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Recent developments

Legal developments

Have there been any notable recent legal developments regarding copyright in your jurisdiction, including any regulatory changes and recent case law?

In Lenz v Universal Music Corp (801 F 3d 1126 (9th Cir 2015)) the Ninth Circuit ruled that copyright holders must first conduct an analysis of whether online material constitutes fair use, and therefore does not infringe, before issuing a Digital Millennium Copyright Act (DMCA) takedown notification.

In Mavrix Photographs, LLC v LiveJournal, Inc (14-56596 (9th Cir 2017)) the Ninth Circuit limited the availability of DMCA safe harbour protection for social media platforms and other sites that use moderators to review user-submitted posts in copyright cases, even where the website has processes in place for expeditiously removing materials identified in DMCA takedown notices.

In Equals-Three, LLC v Jukin Media, Inc (2:14-cv-09041 (CD Ca, October 13 2015)) a California court ruled that an online humour programme’s use of ‘viral’ videos with commentary and other embellishments was “highly transformative” and worthy of fair use protection.

Technological developments

Have there been any notable technological advances or developments to assist copyright owners in protecting and enforcing their rights?

The DMCA was enacted by Congress in October 1998 and made major changes to the Copyright Act. These changes were necessary in part to bring US copyright law into compliance with the World Intellectual Property Organisation (WIPO) Copyright Treaty and the WIPO Performances and Phonograms Treaty. The DMCA strengthened the legal protection of IP rights in the wake of emerging new information and communication technologies. Section 1201 of the act makes it illegal to circumvent a technological protection measure employed to restrict access to or distribution of copyrighted material. Section 1201 also contains anti-trafficking measures, which prohibit the making and selling of devices or services to circumvent either anti-access technology or anti-copying technology. Violators of the anti-circumvention and anti-trafficking provisions are subject to civil and criminal penalties.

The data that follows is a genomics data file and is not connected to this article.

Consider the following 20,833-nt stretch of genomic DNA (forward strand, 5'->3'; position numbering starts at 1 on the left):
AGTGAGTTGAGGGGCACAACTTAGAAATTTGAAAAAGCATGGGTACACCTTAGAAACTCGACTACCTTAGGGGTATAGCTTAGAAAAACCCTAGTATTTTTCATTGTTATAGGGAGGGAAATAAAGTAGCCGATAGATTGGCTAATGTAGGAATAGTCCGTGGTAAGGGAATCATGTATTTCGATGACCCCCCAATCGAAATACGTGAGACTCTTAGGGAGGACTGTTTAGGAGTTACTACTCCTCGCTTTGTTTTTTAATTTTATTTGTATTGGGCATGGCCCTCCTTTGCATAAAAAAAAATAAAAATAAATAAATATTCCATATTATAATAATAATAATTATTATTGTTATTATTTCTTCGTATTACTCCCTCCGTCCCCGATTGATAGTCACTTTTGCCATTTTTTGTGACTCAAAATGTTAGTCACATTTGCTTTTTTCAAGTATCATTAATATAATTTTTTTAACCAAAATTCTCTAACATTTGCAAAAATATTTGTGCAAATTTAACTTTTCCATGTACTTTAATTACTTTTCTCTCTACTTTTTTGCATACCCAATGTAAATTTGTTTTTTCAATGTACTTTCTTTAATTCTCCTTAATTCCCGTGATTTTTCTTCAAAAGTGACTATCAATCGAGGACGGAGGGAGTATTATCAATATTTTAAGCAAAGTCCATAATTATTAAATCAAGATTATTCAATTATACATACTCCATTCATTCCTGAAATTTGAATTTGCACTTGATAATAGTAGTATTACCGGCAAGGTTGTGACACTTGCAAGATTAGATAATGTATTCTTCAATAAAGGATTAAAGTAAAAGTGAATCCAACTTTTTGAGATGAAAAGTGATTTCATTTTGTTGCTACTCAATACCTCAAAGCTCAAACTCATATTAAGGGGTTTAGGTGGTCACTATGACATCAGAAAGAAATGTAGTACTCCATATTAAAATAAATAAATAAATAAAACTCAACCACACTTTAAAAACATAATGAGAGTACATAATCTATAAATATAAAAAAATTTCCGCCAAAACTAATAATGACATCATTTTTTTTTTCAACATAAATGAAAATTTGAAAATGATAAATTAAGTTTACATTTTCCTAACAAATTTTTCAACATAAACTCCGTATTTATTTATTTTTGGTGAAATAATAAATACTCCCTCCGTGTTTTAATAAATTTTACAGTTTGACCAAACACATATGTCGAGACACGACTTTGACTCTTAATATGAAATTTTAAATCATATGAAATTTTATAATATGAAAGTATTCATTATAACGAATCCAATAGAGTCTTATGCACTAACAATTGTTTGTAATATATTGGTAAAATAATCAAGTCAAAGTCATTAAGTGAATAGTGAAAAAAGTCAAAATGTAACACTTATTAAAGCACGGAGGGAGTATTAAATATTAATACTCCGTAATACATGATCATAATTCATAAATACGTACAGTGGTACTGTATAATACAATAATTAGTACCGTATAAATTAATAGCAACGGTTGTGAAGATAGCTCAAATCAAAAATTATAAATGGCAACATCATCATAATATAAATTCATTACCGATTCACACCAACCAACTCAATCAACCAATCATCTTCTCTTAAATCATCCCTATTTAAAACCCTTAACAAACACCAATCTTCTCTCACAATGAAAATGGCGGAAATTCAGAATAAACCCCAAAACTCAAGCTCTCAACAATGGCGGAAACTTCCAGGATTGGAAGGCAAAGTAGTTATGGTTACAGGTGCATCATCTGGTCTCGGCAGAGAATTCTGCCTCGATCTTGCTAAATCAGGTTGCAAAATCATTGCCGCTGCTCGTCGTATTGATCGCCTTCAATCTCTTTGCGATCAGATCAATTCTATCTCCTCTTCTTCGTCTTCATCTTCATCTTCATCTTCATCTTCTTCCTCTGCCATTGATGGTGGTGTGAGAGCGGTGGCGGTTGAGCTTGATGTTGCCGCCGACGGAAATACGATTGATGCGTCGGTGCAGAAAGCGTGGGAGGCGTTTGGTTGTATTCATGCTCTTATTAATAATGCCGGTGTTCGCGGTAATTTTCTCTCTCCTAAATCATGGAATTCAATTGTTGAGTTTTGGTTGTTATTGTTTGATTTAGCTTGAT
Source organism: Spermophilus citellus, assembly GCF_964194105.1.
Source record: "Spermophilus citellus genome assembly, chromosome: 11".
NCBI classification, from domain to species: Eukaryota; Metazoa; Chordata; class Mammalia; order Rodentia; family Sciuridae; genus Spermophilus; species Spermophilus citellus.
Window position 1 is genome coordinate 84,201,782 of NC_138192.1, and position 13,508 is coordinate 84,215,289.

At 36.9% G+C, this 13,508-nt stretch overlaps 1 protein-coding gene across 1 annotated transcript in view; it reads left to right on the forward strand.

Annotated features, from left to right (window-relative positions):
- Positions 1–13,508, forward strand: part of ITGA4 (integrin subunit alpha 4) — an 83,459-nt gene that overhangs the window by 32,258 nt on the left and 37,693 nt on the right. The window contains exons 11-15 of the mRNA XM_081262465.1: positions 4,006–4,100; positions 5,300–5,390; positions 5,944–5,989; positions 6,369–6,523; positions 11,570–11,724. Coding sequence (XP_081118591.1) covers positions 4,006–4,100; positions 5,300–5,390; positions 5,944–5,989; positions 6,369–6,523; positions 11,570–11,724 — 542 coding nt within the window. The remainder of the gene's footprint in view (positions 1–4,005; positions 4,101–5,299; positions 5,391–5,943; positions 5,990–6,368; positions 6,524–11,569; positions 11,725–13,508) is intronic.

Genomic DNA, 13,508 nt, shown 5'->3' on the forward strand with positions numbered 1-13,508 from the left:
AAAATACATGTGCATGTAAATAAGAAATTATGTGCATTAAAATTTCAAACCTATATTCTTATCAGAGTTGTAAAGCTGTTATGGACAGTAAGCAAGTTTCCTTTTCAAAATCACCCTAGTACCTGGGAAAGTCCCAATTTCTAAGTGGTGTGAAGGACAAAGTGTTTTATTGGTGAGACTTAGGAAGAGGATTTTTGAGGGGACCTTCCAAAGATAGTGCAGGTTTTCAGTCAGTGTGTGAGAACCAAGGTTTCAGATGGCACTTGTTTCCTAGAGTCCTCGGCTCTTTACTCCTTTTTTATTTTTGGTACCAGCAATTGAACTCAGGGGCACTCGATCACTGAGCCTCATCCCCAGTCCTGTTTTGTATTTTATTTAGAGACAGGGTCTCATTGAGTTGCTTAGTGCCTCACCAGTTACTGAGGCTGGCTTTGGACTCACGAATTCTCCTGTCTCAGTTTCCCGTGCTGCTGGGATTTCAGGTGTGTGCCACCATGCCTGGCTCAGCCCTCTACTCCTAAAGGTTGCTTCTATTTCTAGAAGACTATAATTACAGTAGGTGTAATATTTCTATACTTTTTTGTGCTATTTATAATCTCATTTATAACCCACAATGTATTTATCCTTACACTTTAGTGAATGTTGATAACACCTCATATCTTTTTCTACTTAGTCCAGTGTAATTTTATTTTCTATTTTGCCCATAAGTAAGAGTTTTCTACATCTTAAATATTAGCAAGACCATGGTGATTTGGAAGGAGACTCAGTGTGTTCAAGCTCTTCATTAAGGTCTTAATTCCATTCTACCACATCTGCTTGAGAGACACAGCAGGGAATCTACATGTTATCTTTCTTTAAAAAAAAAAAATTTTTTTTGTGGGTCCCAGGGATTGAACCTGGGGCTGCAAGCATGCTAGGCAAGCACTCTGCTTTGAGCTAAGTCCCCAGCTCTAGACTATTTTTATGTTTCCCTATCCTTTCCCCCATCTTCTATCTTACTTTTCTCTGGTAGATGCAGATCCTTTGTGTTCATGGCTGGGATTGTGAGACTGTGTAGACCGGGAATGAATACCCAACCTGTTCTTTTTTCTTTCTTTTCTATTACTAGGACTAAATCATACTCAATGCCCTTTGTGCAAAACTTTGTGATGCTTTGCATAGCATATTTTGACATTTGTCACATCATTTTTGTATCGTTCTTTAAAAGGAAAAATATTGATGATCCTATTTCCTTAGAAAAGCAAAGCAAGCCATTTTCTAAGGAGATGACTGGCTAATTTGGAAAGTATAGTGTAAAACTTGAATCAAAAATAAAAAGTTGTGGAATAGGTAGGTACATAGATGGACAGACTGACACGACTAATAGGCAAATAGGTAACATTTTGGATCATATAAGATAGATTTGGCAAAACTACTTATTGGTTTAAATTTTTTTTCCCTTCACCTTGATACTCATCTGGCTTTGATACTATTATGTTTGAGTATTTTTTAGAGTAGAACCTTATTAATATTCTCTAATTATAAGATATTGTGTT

DMCA Title II creates a safe harbour for online service providers (OSPs, which includes internet service providers) against copyright infringement liability, provided that they meet specific requirements. Among the requirements are that OSPs must promptly block access to alleged infringing material when they receive notification of an infringement claim from a copyright holder or its agent. This section also includes a counter-notification provision that offers OSPs a safe harbour from liability when users claim that the material is not infringing.

Legal framework

Domestic law

What is the primary legislation governing copyright in your jurisdiction?

The principle source of US copyright law comes from the Constitution, Article I, Section 8, Clause 8, which states: “The Congress shall have power... to promote the progress of science and useful arts, by securing for limited times to authors and inventors the exclusive right to their respective writings and discoveries.”

Stemming from that authority, the primary legislation governing copyright in the United States is the Copyright Act 1976 (17 USC 101 and following), which was enacted on January 1 1978. Another copyright law of importance which relates to software protection and digital technology is the Digital Millennium Copyright Act 1998 (DMCA), which is codified in the Copyright Act at 17 USC 512, 1201-1205, 1301-1332. Court decisions have further interpreted these statutes.

International law

Is your jurisdiction a party to any international agreements relating to copyright?

The United States is a member of a number of important international copyright treaties, including:

  • the Buenos Aires Convention 1910;
  • the Berne Convention for the Protection of Literary and Artistic Works (1886 as revised);
  • the Convention for the Protection of Producers of Phonograms against Unauthorised Duplication of their Phonograms;
  • the Convention Relating to the Distribution of Programme-Carrying Signals Transmitted by Satellite;
  • the Universal Copyright Convention (Geneva 1952 and Paris 1971);
  • the World Intellectual Property Organisation (WIPO) Copyright Treaty; and
  • the WIPO Performances and Phonograms Treaty.

Online and digital regulation

Are there any legal provisions specifically covering digital and online content?